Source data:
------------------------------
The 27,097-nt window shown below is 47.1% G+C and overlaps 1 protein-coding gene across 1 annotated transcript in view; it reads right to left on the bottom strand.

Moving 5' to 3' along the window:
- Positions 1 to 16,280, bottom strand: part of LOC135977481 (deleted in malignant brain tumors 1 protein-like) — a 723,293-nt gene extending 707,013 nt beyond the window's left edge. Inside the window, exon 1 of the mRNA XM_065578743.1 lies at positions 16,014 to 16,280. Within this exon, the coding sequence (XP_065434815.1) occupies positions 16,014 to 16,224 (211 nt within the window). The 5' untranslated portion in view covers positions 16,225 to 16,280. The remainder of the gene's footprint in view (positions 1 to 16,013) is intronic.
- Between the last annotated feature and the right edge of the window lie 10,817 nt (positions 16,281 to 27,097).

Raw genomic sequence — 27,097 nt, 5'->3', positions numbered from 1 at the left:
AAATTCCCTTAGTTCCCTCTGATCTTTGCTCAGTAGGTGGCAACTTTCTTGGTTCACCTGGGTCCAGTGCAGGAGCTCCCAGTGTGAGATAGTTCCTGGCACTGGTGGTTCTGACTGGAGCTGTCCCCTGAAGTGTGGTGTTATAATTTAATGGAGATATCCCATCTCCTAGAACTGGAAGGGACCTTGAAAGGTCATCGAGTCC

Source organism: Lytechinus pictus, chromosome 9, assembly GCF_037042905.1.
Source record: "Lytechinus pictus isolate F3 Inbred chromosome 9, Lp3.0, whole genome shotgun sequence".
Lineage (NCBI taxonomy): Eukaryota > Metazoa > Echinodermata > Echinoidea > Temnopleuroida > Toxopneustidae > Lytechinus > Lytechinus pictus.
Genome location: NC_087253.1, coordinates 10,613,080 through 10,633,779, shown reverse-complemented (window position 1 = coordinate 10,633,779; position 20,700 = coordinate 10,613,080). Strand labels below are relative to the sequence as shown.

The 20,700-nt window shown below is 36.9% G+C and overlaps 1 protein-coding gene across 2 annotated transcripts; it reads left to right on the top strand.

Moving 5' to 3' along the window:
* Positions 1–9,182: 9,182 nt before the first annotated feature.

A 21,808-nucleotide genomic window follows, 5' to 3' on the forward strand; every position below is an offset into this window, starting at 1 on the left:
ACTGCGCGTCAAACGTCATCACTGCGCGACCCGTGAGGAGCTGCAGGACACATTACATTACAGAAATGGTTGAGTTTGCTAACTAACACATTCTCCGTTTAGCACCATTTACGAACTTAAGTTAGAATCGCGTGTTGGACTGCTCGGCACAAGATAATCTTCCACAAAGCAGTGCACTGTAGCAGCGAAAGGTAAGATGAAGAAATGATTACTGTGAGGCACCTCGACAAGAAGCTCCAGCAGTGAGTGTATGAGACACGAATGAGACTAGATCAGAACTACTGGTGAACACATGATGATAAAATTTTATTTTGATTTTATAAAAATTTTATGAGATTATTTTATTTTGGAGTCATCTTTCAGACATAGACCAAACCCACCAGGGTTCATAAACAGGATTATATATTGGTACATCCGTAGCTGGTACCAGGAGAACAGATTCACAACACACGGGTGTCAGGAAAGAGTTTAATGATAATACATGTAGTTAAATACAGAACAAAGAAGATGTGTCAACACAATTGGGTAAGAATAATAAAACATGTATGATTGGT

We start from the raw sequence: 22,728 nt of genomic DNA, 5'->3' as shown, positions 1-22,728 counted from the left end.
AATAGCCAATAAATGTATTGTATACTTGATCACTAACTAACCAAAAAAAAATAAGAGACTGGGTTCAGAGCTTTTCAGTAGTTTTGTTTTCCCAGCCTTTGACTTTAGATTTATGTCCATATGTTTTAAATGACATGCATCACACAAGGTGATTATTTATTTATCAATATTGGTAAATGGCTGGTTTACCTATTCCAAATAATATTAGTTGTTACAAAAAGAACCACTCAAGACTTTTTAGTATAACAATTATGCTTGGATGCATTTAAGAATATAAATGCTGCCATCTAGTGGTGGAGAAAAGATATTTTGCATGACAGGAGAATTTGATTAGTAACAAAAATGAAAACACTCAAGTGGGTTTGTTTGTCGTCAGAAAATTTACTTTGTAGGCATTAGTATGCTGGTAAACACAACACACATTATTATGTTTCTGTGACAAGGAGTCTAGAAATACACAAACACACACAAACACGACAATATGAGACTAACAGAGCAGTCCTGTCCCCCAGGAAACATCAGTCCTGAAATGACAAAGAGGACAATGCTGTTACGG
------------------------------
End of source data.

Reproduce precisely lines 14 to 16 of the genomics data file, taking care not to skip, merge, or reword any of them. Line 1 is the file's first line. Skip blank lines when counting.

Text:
A 21,808-nucleotide genomic window follows, 5' to 3' on the forward strand; every position below is an offset into this window, starting at 1 on the left:
ACTGCGCGTCAAACGTCATCACTGCGCGACCCGTGAGGAGCTGCAGGACACATTACATTACAGAAATGGTTGAGTTTGCTAACTAACACATTCTCCGTTTAGCACCATTTACGAACTTAAGTTAGAATCGCGTGTTGGACTGCTCGGCACAAGATAATCTTCCACAAAGCAGTGCACTGTAGCAGCGAAAGGTAAGATGAAGAAATGATTACTGTGAGGCACCTCGACAAGAAGCTCCAGCAGTGAGTGTATGAGACACGAATGAGACTAGATCAGAACTACTGGTGAACACATGATGATAAAATTTTATTTTGATTTTATAAAAATTTTATGAGATTATTTTATTTTGGAGTCATCTTTCAGACATAGACCAAACCCACCAGGGTTCATAAACAGGATTATATATTGGTACATCCGTAGCTGGTACCAGGAGAACAGATTCACAACACACGGGTGTCAGGAAAGAGTTTAATGATAATACATGTAGTTAAATACAGAACAAAGAAGATGTGTCAACACAATTGGGTAAGAATAATAAAACATGTATGATTGGT

We start from the raw sequence: 22,728 nt of genomic DNA, 5'->3' as shown, positions 1-22,728 counted from the left end.